Exim Internet Mailer


Chapter 42 - The tls authenticator

The tls authenticator provides server support for authentication based on client certificates.

It is not an SMTP authentication mechanism and is not advertised by the server as part of the SMTP EHLO response. It is an Exim authenticator in the sense that it affects the protocol element of the log line, can be tested for by the authenticated ACL condition, and can set the $authenticated_id variable.

The client must present a verifiable certificate, for which it must have been requested via the tls_verify_hosts or tls_try_verify_hosts main options (see 43).

If an authenticator of this type is configured it is run immediately after a TLS connection being negotiated (due to either STARTTLS or TLS-on-connect) and can authenticate the connection. If it does, SMTP authentication is not subsequently offered.

A maximum of one authenticator of this type may be present.

The tls authenticator has three server options:

server_param1 Use: tls Type: string Default: unset

This option is expanded after the TLS negotiation and the result is placed in $auth1. If the expansion is forced to fail, authentication fails. Any other expansion failure causes a temporary error code to be returned.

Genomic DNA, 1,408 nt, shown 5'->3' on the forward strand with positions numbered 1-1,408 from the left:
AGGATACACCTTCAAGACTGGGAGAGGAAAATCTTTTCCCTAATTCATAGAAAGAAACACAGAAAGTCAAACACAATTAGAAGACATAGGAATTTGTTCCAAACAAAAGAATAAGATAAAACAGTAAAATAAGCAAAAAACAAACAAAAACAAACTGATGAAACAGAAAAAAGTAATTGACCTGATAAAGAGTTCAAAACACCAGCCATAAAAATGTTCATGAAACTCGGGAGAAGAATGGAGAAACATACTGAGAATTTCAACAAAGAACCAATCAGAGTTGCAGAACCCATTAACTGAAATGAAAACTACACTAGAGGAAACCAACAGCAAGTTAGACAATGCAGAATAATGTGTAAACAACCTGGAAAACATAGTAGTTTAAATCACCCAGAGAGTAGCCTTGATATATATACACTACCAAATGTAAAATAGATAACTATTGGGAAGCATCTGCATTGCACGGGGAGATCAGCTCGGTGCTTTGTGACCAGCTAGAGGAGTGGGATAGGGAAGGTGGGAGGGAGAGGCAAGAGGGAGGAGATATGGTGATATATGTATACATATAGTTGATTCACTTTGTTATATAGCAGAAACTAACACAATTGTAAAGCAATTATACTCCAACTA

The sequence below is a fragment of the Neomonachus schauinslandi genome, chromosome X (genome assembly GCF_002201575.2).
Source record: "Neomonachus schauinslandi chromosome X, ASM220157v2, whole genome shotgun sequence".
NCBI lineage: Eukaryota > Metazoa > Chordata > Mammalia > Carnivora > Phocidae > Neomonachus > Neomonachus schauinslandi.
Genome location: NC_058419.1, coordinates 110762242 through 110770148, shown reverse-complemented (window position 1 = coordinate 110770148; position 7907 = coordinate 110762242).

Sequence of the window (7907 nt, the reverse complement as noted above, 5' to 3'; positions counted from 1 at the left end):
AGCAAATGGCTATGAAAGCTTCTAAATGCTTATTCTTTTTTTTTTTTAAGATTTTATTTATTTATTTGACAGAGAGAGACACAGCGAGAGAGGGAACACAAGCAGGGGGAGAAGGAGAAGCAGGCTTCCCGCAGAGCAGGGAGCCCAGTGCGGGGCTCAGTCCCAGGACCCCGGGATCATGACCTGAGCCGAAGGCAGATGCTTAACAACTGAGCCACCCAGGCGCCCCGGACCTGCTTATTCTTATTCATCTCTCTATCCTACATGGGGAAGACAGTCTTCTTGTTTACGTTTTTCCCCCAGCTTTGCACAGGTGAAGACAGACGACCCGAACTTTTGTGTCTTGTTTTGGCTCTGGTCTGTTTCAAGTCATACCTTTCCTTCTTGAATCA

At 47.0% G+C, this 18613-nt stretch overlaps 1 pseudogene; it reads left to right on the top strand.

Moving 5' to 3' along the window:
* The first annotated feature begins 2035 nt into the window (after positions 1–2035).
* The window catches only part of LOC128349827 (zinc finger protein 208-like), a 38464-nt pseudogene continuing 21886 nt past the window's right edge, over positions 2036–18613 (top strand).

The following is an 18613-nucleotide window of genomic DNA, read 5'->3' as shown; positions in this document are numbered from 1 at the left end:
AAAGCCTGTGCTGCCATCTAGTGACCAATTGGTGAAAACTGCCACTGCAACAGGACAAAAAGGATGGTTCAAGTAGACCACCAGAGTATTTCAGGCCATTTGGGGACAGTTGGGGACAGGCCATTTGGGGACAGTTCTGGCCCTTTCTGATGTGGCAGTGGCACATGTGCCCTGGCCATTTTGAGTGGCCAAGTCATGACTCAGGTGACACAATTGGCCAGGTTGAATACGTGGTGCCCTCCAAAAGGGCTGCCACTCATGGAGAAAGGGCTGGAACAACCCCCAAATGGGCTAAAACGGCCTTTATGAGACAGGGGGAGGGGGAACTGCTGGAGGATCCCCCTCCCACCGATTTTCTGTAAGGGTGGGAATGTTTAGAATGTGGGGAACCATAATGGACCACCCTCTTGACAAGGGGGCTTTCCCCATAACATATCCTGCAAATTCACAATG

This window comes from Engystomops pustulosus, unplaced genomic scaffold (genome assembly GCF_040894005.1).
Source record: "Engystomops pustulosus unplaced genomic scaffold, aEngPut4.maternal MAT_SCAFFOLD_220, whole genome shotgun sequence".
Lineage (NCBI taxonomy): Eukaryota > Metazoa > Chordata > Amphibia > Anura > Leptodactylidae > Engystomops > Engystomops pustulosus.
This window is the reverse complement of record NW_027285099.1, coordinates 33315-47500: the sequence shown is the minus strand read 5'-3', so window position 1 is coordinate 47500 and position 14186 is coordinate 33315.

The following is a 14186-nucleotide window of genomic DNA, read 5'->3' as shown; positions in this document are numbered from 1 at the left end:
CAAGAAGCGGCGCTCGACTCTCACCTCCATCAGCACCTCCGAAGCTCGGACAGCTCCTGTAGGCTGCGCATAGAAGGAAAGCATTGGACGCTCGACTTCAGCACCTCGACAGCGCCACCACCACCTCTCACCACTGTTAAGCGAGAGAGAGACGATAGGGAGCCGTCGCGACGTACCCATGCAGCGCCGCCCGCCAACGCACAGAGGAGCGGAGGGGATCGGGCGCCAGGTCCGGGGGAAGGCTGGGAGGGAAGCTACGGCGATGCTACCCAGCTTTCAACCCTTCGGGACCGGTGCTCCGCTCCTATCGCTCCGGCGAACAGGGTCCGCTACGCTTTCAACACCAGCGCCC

server_param2 Use: tls Type: string Default: unset

server_param3 Use: tls Type: string Default: unset

As above, for $auth2 and $auth3.

server_param1 may also be spelled server_param.


  driver = tls
  server_param1 =     ${certextract {subj_altname,mail,>:} \
  server_condition =  ${if and { {eq{$tls_in_certificate_verified}{1}} \
                                 {forany {$auth1} \
                            {!= {0} \
                                {${lookup ldap{ldap:///\
                         ou=users,LDAP_DC?mailid} {$value}{0} \
                       }    }  } }}}
  server_set_id =     ${if = {1}{${listcount:$auth1}} {$auth1}{}}

This accepts a client certificate that is verifiable against any of your configured trust-anchors (which usually means the full set of public CAs) and which has a SAN with a good account name.

Note that, up to TLS1.2, the client cert is on the wire in-clear, including the SAN, The account name is therefore guessable by an opponent. TLS 1.3 protects both server and client certificates, and is not vulnerable in this way. Likewise, a traditional plaintext SMTP AUTH done inside TLS is not.

Note that because authentication is traditionally an SMTP operation, the authenticated ACL condition cannot be used in a connect- or helo-ACL.

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